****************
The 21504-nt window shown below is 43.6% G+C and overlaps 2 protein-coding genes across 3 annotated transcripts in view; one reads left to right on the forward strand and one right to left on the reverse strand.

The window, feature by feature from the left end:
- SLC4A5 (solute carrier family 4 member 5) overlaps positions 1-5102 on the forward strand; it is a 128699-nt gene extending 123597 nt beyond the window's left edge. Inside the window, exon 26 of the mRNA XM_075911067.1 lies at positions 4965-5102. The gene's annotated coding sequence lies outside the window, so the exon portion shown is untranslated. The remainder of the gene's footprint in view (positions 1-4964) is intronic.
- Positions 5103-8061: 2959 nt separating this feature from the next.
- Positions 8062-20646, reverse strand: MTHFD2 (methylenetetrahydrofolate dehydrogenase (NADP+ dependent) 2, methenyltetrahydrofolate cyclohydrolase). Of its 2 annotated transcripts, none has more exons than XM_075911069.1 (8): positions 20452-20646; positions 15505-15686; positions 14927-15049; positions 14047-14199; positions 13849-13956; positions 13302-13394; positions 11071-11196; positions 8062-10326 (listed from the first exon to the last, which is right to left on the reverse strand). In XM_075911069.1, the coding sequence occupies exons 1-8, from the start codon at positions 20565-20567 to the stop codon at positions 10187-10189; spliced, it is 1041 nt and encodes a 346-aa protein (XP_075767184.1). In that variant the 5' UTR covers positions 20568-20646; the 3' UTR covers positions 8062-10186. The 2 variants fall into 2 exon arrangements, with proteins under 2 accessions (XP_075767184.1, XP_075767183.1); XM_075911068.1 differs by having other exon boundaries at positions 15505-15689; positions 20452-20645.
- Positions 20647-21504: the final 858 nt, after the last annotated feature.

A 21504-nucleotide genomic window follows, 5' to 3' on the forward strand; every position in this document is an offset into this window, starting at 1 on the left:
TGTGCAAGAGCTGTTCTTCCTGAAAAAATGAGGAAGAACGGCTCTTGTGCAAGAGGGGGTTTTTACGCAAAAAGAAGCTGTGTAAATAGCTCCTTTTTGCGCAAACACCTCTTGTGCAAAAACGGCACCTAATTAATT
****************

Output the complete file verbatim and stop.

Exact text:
The 21504-nt window shown below is 43.6% G+C and overlaps 2 protein-coding genes across 3 annotated transcripts in view; one reads left to right on the forward strand and one right to left on the reverse strand.

The window, feature by feature from the left end:
- SLC4A5 (solute carrier family 4 member 5) overlaps positions 1-5102 on the forward strand; it is a 128699-nt gene extending 123597 nt beyond the window's left edge. Inside the window, exon 26 of the mRNA XM_075911067.1 lies at positions 4965-5102. The gene's annotated coding sequence lies outside the window, so the exon portion shown is untranslated. The remainder of the gene's footprint in view (positions 1-4964) is intronic.
- Positions 5103-8061: 2959 nt separating this feature from the next.
- Positions 8062-20646, reverse strand: MTHFD2 (methylenetetrahydrofolate dehydrogenase (NADP+ dependent) 2, methenyltetrahydrofolate cyclohydrolase). Of its 2 annotated transcripts, none has more exons than XM_075911069.1 (8): positions 20452-20646; positions 15505-15686; positions 14927-15049; positions 14047-14199; positions 13849-13956; positions 13302-13394; positions 11071-11196; positions 8062-10326 (listed from the first exon to the last, which is right to left on the reverse strand). In XM_075911069.1, the coding sequence occupies exons 1-8, from the start codon at positions 20565-20567 to the stop codon at positions 10187-10189; spliced, it is 1041 nt and encodes a 346-aa protein (XP_075767184.1). In that variant the 5' UTR covers positions 20568-20646; the 3' UTR covers positions 8062-10186. The 2 variants fall into 2 exon arrangements, with proteins under 2 accessions (XP_075767184.1, XP_075767183.1); XM_075911068.1 differs by having other exon boundaries at positions 15505-15689; positions 20452-20645.
- Positions 20647-21504: the final 858 nt, after the last annotated feature.

A 21504-nucleotide genomic window follows, 5' to 3' on the forward strand; every position in this document is an offset into this window, starting at 1 on the left:
TGTGCAAGAGCTGTTCTTCCTGAAAAAATGAGGAAGAACGGCTCTTGTGCAAGAGGGGGTTTTTACGCAAAAAGAAGCTGTGTAAATAGCTCCTTTTTGCGCAAACACCTCTTGTGCAAAAACGGCACCTAATTAATT